“In Canada we have far too many examples of individuals who have been wrongly convicted on the basis of mistakes made at the investigative stage by the police,” said Breese Davies for the Criminal Lawyers’ Association. “There is no reason to assume that security intelligence investigations will be less fallible or more reliable. In fact, we have recent examples of where dire consequences have been occasioned to Canadian citizens” because of practices that are less than accurate or truthful. Indeed, she called on the Court to be especially vigilant given the fact that CSIS is well known to have make mistakes in terms of voice identification, translations, in the selection of and omission of information from summaries, in their analysis, and their refusal to include exculpatory information.
While some judges pressed the lawyers for solutions to the ongoing conundrum of security certificates – with the chief judge worrying about an ongoing “cascade” of such challenges coming before the court – there was, unfortunately, barely a word about secret trials abolition. This was not good news for those subject to the process, nor the hundreds of asylum seekers who have had secret allegations used against them at refugee hearings since 2008.
At day’s end, the chief judge McLachlin accidentally let slip that the court would resume the next day at 9:30 am, and had to be reminded that they would not be sitting in the court, since it was a “closed” hearing.
Meanwhile, that ninth seat on the bench was being warmed for Mr. Nadon, the man who upheld Mr. Mahjoub’s security certificate in 2000 based on secret allegations (and, as CSIS later revealed, information gleaned from torture.) But Mr. Nadon does not appear to worry himself about such niceties as Charter rights when it comes to individuals being tortured (as Mahjoub will likely be if deported), nor was he too concerned when it came to the torture of Omar Khadr at Guantanamo Bay. In a decision on the repatriation of Khadr, Nadon was clear: “I am far from convinced that Canada had a duty to protect Mr. Khadr,” he said of the Canadian teenager tortured in Afghanistan and Gitmo, adding “Canada has taken all necessary means at its disposal to protect Mr. Khadr during the whole period of his detention at Guantanamo Bay…. It is clear that Canada has decided not to seek Mr. Khadr’s repatriation at the present time. Why Canada has taken that position is, in my respectful view, not for us to criticize or inquire into.”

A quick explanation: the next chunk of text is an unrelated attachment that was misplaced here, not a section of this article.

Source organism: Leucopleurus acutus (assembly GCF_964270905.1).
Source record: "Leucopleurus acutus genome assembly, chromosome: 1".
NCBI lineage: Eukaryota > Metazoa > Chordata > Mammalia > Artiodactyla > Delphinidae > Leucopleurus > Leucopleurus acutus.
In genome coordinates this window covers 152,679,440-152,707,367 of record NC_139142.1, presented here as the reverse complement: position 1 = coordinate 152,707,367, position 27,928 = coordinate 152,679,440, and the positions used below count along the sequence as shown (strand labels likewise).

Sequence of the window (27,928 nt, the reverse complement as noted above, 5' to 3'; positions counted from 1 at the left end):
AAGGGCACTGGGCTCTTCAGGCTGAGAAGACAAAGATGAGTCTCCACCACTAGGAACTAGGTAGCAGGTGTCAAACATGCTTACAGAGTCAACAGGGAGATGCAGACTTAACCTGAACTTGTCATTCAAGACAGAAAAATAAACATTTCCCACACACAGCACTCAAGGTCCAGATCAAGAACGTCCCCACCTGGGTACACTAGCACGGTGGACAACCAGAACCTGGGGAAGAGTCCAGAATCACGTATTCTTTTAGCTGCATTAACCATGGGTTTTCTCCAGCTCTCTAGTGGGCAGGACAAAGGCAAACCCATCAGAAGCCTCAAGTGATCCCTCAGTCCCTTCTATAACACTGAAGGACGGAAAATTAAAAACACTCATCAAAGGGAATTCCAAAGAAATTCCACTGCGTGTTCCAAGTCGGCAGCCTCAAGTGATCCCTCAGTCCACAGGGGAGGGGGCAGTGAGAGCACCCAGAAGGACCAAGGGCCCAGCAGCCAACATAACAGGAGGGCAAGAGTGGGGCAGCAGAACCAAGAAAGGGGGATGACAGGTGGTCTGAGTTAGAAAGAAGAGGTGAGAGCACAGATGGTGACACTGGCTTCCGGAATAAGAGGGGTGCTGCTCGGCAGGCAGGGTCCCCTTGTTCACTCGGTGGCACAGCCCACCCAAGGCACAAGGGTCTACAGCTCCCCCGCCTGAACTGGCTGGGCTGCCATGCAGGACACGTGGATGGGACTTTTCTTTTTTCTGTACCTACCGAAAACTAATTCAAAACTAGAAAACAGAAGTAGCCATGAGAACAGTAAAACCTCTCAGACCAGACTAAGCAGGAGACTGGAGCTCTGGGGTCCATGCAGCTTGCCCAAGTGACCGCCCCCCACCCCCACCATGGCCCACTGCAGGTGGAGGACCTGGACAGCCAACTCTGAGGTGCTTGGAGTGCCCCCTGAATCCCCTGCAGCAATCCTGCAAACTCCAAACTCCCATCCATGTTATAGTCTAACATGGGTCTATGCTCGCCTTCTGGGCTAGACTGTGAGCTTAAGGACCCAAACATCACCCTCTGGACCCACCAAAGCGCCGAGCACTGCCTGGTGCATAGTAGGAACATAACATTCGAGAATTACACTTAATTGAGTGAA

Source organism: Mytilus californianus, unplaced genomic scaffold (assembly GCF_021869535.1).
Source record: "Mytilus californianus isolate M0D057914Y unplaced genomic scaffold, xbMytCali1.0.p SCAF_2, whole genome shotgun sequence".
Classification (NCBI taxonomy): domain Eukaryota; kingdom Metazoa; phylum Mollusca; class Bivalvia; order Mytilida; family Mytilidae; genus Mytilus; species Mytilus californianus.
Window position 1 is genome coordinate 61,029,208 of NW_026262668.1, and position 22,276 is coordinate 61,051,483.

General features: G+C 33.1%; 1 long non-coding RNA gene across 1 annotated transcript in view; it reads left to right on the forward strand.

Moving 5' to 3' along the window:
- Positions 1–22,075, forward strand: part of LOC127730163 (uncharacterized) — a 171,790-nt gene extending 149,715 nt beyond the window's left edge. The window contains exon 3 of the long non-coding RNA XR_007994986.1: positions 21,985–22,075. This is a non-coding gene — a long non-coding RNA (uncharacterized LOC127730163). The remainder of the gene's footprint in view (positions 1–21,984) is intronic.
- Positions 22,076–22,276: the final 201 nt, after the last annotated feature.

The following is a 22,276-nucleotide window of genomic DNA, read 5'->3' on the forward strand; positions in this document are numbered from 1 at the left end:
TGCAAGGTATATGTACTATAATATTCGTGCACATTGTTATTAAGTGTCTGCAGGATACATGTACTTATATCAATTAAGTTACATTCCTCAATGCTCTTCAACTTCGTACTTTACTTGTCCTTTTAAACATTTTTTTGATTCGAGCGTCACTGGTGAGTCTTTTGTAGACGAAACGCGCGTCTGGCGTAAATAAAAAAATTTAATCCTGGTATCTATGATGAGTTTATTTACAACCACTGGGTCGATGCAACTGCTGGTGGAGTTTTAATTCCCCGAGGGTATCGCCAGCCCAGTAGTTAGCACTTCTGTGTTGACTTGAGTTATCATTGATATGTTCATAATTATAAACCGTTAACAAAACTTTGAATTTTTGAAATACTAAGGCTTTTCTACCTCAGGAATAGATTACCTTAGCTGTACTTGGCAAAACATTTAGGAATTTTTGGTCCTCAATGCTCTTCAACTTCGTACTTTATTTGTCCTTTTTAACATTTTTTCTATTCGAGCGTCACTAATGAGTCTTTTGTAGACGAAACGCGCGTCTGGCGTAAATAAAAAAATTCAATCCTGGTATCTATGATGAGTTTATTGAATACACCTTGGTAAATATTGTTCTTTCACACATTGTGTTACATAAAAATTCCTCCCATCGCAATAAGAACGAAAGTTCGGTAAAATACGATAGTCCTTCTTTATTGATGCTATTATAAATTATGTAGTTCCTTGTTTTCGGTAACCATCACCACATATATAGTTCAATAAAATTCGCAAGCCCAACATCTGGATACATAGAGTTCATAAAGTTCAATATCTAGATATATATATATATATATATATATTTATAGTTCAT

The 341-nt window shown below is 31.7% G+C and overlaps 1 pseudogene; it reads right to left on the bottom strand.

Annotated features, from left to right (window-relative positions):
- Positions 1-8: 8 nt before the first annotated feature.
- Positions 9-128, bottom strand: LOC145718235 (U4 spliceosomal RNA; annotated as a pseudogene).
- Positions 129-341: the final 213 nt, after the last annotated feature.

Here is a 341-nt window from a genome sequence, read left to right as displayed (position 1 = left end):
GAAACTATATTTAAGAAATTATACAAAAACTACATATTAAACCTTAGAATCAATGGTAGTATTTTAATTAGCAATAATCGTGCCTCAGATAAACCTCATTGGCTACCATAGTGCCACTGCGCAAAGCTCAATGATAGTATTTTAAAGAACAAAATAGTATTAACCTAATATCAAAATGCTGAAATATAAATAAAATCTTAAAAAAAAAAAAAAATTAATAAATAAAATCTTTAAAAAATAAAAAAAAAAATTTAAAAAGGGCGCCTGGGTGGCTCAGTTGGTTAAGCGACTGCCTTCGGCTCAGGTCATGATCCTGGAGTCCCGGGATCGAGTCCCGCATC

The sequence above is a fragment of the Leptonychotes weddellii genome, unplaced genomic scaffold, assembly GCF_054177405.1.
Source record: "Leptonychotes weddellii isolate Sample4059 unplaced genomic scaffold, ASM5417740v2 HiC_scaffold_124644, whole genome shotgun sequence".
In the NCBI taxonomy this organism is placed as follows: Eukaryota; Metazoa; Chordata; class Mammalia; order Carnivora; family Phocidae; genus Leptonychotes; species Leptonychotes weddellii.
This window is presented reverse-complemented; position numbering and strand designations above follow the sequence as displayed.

Referring to the interrogation of Mr. Khadr by Canadian officials, which occurred following torture that included sleep deprivation (in violation of Charter and international rights), Nadon’s position was similar to the one he took in the Mahjoub case when it came to CSIS not having to worry itself with such annoyances. “The fact that Canadian officials interviewed (sic) Mr. Khadr cannot amount to cruel and unusual treatment, even if these officials were aware that Mr. Khadr had been deprived of sleep. Mere knowledge of Mr. Khadr’s mistreatment cannot be equated with participation in such mistreatment.”
Such an argument might have raised a few eyebrows at Nuremberg.
Mr. Harkat, meanwhile, like Jozef K in The Trial, awaits the outcome of a process in which someone was saying something about him, but he is not allowed to know why.
Tuesday, October 1, 2013
Ottawa Writers and Performers Read Kafka's The Trial in Conjunction with Supreme Court Challenge to Secret Trials
Thursday, October 10, 7:30 pm
St Paul's University Amphitheatre, 223 Main Street, Ottawa
A few short hours after the Supreme Court of Canada hears the public portion of a precedent-setting secret hearing on Thursday, October 10, a collection of Ottawa-area writers and performers will gather at St. Paul's University at 7:30 pm, to read a staged adaptation of Kafka's The Trial, the classic novel that begins, "Someone must have been telling lies about Joseph K., for without having done anything wrong he was arrested one fine morning."
Ottawa-area writers Elizabeth Hay, Alan Cumyn, Monia Mazigh, Louisa Taylor, and Matthew Behrens will be joined by performers Teri Loretto, Laurel Smith, Richard Gélinas, and Zachary Council in reading a special adaptation of The Trial that contrasts the original novel's surreal story of a man trapped by anonymous allegations and the threat of indefinite detention with Canada's security certificate system, which condemns individuals to years behind bars without charge, based on secret allegations neither they nor their lawyers, the media, or public are ever allowed to see and challenge.
Ottawa's Mohamed Harkat, arrested on International Human Rights Day, December 10, 2002 on a security certificate, is still fighting the government's secret case and potential deportation to torture in Algeria. His case will be heard in public on October 10 and then, in a dangerous precedent, the Supreme Court will retire to conduct a secret hearing at an undisclosed secure Ottawa location on Friday the 11th.
"We read Kafka to understand how easily our nightmares become the life we create for ourselves, and for others," says Cumyn. "'The Trial' is a wake-up call, sadly never out of date, not even in Canada, not even now."
An adaptation of The Trial was first presented in Toronto in 2005 and featured readers including Ann-Marie MacDonald, Charmion King, Bernard Behrens, Linda McQuaig, Naomi Klein, Avi Lewis, Heather Mallick, and Stuart McLean. The adaptation, written by Matthew Behrens, was inspired by his attempts to send a copy of Kafka's The Trial to his friend, secret trial detainee Hassan Almrei, then marking four years in solitary confinement without charge in Toronto. The book was not given to Almrei for undisclosed national security reasons, the ultimate Kafka-esque experience: a novel about secret hearings being kept out of the solitary confinement cell of someone subjected to secret hearings.